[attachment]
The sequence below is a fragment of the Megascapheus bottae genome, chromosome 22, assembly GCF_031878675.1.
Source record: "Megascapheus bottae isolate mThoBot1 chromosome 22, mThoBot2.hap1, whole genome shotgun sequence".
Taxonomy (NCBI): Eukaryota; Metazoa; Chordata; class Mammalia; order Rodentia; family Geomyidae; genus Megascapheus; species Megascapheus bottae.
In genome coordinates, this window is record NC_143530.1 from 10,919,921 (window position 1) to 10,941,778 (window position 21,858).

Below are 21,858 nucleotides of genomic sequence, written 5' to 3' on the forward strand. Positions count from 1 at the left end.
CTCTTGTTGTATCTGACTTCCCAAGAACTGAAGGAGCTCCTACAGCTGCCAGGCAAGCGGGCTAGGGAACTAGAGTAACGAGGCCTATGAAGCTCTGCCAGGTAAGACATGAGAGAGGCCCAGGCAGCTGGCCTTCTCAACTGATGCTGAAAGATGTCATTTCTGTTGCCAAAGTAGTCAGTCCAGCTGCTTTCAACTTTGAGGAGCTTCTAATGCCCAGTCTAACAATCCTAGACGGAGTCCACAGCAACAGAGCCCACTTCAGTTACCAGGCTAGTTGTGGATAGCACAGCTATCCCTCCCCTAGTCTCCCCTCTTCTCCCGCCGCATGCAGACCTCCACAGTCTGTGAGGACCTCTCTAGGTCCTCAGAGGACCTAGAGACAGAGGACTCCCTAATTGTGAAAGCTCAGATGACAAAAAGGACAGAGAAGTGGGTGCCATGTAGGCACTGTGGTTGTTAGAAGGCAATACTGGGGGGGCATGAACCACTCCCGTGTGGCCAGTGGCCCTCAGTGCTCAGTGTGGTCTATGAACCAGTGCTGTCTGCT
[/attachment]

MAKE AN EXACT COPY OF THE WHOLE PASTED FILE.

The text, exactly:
The sequence below is a fragment of the Megascapheus bottae genome, chromosome 22, assembly GCF_031878675.1.
Source record: "Megascapheus bottae isolate mThoBot1 chromosome 22, mThoBot2.hap1, whole genome shotgun sequence".
Taxonomy (NCBI): Eukaryota; Metazoa; Chordata; class Mammalia; order Rodentia; family Geomyidae; genus Megascapheus; species Megascapheus bottae.
In genome coordinates, this window is record NC_143530.1 from 10,919,921 (window position 1) to 10,941,778 (window position 21,858).

Below are 21,858 nucleotides of genomic sequence, written 5' to 3' on the forward strand. Positions count from 1 at the left end.
CTCTTGTTGTATCTGACTTCCCAAGAACTGAAGGAGCTCCTACAGCTGCCAGGCAAGCGGGCTAGGGAACTAGAGTAACGAGGCCTATGAAGCTCTGCCAGGTAAGACATGAGAGAGGCCCAGGCAGCTGGCCTTCTCAACTGATGCTGAAAGATGTCATTTCTGTTGCCAAAGTAGTCAGTCCAGCTGCTTTCAACTTTGAGGAGCTTCTAATGCCCAGTCTAACAATCCTAGACGGAGTCCACAGCAACAGAGCCCACTTCAGTTACCAGGCTAGTTGTGGATAGCACAGCTATCCCTCCCCTAGTCTCCCCTCTTCTCCCGCCGCATGCAGACCTCCACAGTCTGTGAGGACCTCTCTAGGTCCTCAGAGGACCTAGAGACAGAGGACTCCCTAATTGTGAAAGCTCAGATGACAAAAAGGACAGAGAAGTGGGTGCCATGTAGGCACTGTGGTTGTTAGAAGGCAATACTGGGGGGGCATGAACCACTCCCGTGTGGCCAGTGGCCCTCAGTGCTCAGTGTGGTCTATGAACCAGTGCTGTCTGCT